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CVLT Nation Interviews A Storm of Light

CVLT Nation interviews Josh Graham of A Storm of Light

Nations to Flames is a much more aggressive and visceral album than As the Valley of Death. Was this a conscious effort?

We don’t really look back much at our other records. Most of the change comes from how we feel when we are playing the music live. The super slow stuff gets a bit tedious, and the more rock moments of Valley felt awkward live. We wanted to strip it down, focus our intensity, and filter all of our stress into the music. Now, this music feels like the ultimate cathartic release and feels like a true expression of what we are feeling inside.

The vocals are pretty different on this album too, could you tell us about that change and why?

I used to sing this way in my old bands back in the 90’s. When we started Storm, I wanted to do something cleaner. This record didn’t warrant that approach, and as I found myself singing more aggressively on tour, it felt right to push the vocals harder on the recordings as well.


Did you change anything such as how you write and the recording methods you use?

The biggest difference on this record was that we began the writing with a drummer. Every other record was primarily written before drums were even a thought. I’ll add that this was not by choice, but because it took a while to find a permanent lineup…we functioned more as a collective until this record.

So, beginning the writing process with Billy was crucial to this record. The three of us live in different states, so I would send a song idea with vocals and guitar to Billy. He would then experiment with the songs, and send them back. That process resulted in the songs completely changing several times. I would change guitar parts to feed off
of the drumming and so on. Once we had a somewhat solid idea, Domenic would contribute and the editing process would happen all over again. Some of these songs changed upwards of 6 times…totally different lyrics and vocal melodies, etc etc. As far as recording, it was pretty standard fare. Endless tracking and layering. Intense to say the least.

If you had to describe Nations to Flames as a super or anti-hero, what special powers would it have and what or who would be its adversary?

Anti-hero. I am not proud of it, but I realized long ago that most of the time I fully identify with the apocalyptic anti-heroes in film and books. In the immortal words of Bill Hicks, humanity is a virus with shoes.

If you had to pick one, what would be your favorite Killing Joke album and why?

I have honestly never owned a Killing Joke record. Billy just turned me onto the record with Dave Grohl and that is pretty badass. My vocal influences are more Swans, Motörhead, Ministry, Peter Gabriel and maybe old Prong.


Do you think audio and visual art can help wake up a world owned by corporate greed? Is what you do a part of that fight?

If we can enlighten some people then that is great, but I’d say we’re less about the fight, and more about embracing the end of humanity as whole. To be realistic though, I think something along the lines of Elysium is more than likely where we’ll end up…unless something cuts the civilization back down to manageable numbers. Aside from that, I’d say we have decades or centuries left of more of the same…War. Famine. Fame. Shopping.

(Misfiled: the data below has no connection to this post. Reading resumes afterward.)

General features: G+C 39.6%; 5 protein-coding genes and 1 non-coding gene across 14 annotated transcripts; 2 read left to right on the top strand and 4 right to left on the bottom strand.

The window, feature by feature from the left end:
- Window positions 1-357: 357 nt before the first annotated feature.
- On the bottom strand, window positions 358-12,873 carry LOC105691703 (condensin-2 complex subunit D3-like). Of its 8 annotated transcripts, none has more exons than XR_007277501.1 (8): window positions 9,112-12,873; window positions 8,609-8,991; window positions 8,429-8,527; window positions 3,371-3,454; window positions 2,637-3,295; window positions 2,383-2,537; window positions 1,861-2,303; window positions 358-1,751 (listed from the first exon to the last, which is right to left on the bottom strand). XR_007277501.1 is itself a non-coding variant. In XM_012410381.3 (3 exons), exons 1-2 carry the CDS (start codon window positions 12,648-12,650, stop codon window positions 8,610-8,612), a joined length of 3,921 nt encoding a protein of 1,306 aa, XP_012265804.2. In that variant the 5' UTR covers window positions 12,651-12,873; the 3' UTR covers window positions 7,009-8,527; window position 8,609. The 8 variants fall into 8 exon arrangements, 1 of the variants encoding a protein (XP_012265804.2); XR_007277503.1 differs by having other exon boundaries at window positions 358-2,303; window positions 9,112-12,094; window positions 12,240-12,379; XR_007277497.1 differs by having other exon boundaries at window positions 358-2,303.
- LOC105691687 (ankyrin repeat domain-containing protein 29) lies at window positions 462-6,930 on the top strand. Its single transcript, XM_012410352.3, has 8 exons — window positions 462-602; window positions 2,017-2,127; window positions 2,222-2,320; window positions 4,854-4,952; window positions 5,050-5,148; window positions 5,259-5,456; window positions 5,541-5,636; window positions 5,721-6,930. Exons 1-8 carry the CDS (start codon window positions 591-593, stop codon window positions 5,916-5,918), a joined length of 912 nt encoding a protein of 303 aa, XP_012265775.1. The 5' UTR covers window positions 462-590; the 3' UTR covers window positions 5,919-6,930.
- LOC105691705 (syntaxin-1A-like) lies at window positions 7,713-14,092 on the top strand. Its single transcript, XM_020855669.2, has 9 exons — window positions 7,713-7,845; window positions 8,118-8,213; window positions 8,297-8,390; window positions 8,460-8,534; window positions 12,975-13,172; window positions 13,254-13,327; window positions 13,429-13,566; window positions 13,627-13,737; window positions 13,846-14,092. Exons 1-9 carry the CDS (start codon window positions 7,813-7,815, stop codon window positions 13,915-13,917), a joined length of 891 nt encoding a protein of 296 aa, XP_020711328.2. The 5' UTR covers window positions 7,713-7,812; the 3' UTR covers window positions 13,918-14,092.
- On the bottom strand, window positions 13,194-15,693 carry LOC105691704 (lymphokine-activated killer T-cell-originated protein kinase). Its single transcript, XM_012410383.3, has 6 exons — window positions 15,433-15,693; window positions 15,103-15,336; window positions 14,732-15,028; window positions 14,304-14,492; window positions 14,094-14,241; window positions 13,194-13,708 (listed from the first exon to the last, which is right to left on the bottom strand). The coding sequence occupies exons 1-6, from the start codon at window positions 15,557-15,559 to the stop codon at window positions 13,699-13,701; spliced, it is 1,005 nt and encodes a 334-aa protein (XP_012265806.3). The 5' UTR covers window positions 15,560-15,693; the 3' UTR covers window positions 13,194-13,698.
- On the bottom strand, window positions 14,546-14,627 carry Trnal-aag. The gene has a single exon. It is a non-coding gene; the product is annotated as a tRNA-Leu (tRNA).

The album title and artwork suggests a political and social theme to the album. What can you tell us about the lyrical content of Nations to Flames?

It’s all pretty much summed up in the written prologue. The album is about the failure and ultimate demise of our civilization. The girl can be seen as a spark of hope, trying to enlighten the populous, but ultimately we end up with a few stragglers, living out their last days. The lyrics depict the rise and fall of that struggle.

How does this differ (if at all) from the subject matter of previous albums?

Ehh. They are are political and all end with the death of the protagonist. This one is pretty spot on.

Did your departure from Neurosis influence this record in any way?

Not really any actual influence. It did, however, give me more time to work on the music.

Has this allowed you to focus entirely on A Storm of Light now?

Hahaha. I barely sleep and am working on so much stuff at any given moment, it’s all a juggling act…print design, concert visuals, apparel design, renovating our old house, etc etc.


You’ve been quoted as saying “on this record, we have finally found ourselves”. Could you explain that statement a little more?

I feel like we’ve found our strengths as individuals and also as a band. We’ve finally figured out how to focus on those strengths and write better and more affective music. We’ll definitely continue to evolve but with this newfound clarity it will hopefully just continue to get better from here.

Tell us a little about this album’s guest appearances and what they have brought to the record.

Will Lindsay and Kim Thayil played guitar on the record. I was really looking for guitar work on this record that was outside of my aesthetic. We wanted to round out the sound and give up some control. Will and Kim both nailed it, and really expanded the palate of the record.

Finally, what are your plans regards future live shows and touring?

We are working diligently on tours in Europe and North America. We’ll be in Europe in April/May and hopefully the US/Canada before that. Also at least one date in Mexico and hopefully some more performances in South America.


Written By

Jonathan lives in Dublin, Ireland and writes for various websites and publications, and blogs maybe a little too much.

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